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Reem* (30) prepares food for her husband Jaafar* (32) and her children inside their tent in the Ahl al-Khair camp, Syria.Reem* (30) prepares food for her husband Jaafar* (32) and her children inside their tent in the Ahl al-Khair camp, Syria.Reem* (30) prepares food for her husband Jaafar* (32) and her children inside their tent in the Ahl al-Khair camp, Syria.

Women and conflict: An uphill battle

Women and conflict: An uphill battle
Story22 March 2024

Conflict affects everyone, but it’s no equaliser. It hits women and girls especially hard in ways that often reinforce gender inequalities within a community. 

Even if women aren’t on the frontlines, they aren’t safe. Gender-based violence rates go up in conflict zones. According to the UN, the maternal mortality rate in conflict and post-conflict countries rises to 2.5 times higher than the average. It’s a complex situation no matter the circumstances. Here are six things you need to know about women and conflict, as well as what Concern is doing to help. 

1. Women play key roles in conflict that are often different from men…

…and those roles can change depending on the roles that women play during peacetime in any given society. As conflict has grown more localised since the 20th century, the way that women participate in conflicts is also more tied to local gender norms and traditional roles. A 2007 USAID report groups women’s roles in conflict into five main categories:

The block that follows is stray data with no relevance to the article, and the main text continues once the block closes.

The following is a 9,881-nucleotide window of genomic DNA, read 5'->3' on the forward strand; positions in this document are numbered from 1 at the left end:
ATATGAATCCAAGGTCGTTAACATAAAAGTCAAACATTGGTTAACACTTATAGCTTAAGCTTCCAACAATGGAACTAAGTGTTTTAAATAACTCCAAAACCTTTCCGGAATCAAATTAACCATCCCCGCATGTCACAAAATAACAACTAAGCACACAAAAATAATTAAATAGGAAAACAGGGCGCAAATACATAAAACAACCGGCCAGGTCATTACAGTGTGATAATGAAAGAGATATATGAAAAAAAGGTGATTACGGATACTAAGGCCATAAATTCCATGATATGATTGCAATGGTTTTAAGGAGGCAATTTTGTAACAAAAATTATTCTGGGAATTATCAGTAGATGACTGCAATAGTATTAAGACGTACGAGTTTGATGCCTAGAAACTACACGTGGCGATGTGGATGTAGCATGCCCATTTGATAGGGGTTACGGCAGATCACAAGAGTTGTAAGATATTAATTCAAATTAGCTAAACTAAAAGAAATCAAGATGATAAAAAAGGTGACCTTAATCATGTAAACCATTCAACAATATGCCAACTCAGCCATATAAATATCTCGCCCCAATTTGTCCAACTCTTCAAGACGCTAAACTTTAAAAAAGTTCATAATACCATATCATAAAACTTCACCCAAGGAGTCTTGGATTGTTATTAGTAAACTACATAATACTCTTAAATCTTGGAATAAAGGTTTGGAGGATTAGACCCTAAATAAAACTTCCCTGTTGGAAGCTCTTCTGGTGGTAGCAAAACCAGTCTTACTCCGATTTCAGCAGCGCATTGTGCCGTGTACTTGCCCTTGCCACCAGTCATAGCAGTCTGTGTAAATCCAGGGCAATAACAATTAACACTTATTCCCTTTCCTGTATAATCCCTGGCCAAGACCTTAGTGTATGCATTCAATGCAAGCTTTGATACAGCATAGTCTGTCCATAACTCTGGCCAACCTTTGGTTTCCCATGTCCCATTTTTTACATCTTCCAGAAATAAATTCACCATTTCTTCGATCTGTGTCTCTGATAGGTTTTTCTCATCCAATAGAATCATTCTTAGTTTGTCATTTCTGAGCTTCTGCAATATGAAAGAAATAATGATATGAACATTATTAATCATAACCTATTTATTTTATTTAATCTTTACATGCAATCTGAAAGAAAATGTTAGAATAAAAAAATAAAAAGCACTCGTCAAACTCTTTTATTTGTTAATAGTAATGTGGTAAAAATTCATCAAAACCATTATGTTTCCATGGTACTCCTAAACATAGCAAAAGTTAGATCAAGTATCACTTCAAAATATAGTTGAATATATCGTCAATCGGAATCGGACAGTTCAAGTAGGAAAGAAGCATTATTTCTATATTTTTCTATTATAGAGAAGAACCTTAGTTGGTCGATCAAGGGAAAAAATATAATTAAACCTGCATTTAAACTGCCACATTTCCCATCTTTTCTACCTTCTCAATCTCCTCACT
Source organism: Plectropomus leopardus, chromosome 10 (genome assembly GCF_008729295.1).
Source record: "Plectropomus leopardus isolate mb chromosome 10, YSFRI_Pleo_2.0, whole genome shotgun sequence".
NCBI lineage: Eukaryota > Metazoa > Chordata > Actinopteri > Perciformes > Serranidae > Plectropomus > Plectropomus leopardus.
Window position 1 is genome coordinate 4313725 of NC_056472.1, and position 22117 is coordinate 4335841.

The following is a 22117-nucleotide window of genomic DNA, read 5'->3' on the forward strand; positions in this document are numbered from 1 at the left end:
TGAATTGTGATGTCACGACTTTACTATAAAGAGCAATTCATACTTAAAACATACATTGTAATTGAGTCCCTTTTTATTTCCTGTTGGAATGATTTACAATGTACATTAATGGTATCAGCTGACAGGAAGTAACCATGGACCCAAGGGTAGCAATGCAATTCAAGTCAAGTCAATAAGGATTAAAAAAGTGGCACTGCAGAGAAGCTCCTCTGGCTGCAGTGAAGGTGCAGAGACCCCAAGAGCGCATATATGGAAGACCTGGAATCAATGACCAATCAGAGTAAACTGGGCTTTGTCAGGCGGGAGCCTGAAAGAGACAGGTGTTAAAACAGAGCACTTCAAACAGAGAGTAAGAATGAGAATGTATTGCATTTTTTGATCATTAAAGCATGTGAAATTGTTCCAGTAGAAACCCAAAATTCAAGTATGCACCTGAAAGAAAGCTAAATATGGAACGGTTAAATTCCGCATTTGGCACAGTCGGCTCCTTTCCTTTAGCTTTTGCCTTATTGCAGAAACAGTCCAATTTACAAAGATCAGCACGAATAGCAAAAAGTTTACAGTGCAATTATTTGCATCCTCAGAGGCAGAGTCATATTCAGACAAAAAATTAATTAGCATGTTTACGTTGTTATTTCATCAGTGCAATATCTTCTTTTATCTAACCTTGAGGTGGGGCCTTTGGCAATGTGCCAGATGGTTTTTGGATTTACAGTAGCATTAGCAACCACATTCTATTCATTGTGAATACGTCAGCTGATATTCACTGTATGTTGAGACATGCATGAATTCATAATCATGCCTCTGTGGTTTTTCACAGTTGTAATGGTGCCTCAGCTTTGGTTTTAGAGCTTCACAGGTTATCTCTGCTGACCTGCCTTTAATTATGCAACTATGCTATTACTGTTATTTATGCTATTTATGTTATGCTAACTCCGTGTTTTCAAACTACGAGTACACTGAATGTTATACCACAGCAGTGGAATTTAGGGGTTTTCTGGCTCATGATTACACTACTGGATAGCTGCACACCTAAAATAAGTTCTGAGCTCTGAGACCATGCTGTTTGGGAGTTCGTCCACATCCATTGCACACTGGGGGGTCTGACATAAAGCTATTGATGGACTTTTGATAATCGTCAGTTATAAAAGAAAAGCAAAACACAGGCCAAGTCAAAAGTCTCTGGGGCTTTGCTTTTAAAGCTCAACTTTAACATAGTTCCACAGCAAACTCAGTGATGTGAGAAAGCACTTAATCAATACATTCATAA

1. Active participants and combatants
  2. Providers of support for participants (either forced or voluntary)
  3. Victims and “spoils” of war
  4. Newly-responsible care providers
  5. Agents of change

Even these aren’t uniform experiences, however, and the effects these roles have on women can last long after the conflict is over.

Ukrainian refugees entering Romania at a border crossing.
Ukrainian refugees entering Romania at a border crossing. Photo: Silviu Filip/Concern Worldwide

2. Gender-based violence is a weapon of war

“We are still far away from being able to draw a red line against the use of sexual violence in war and conflict,” says doctor and Nobel Peace Prize Laureate Denis Mukwege. Dr. Mukwege was speaking specifically about GBV in his home country, the Democratic Republic of Congo, but this is a near-universal experience. Even the USAID categories listed above factor for this. 

In the Central African Republic, despite policies and legislation designed to protect them, women and girls have faced increased amounts of gender-based violence and sexual assault throughout a 12-year-conflict. As violence in one area increases, more vulnerable people (including women, girls, the elderly, and disabled) are more likely to be left behind. In Kouango, a town in southern CAR of approximately 8,000 people, Bernadette*, a mother of two with a pre-existing disability, was among those who were unable to flee. “I had to hide my daughter under the bed,” she recalls of an attack on her village. “They committed abuses and raped girls.”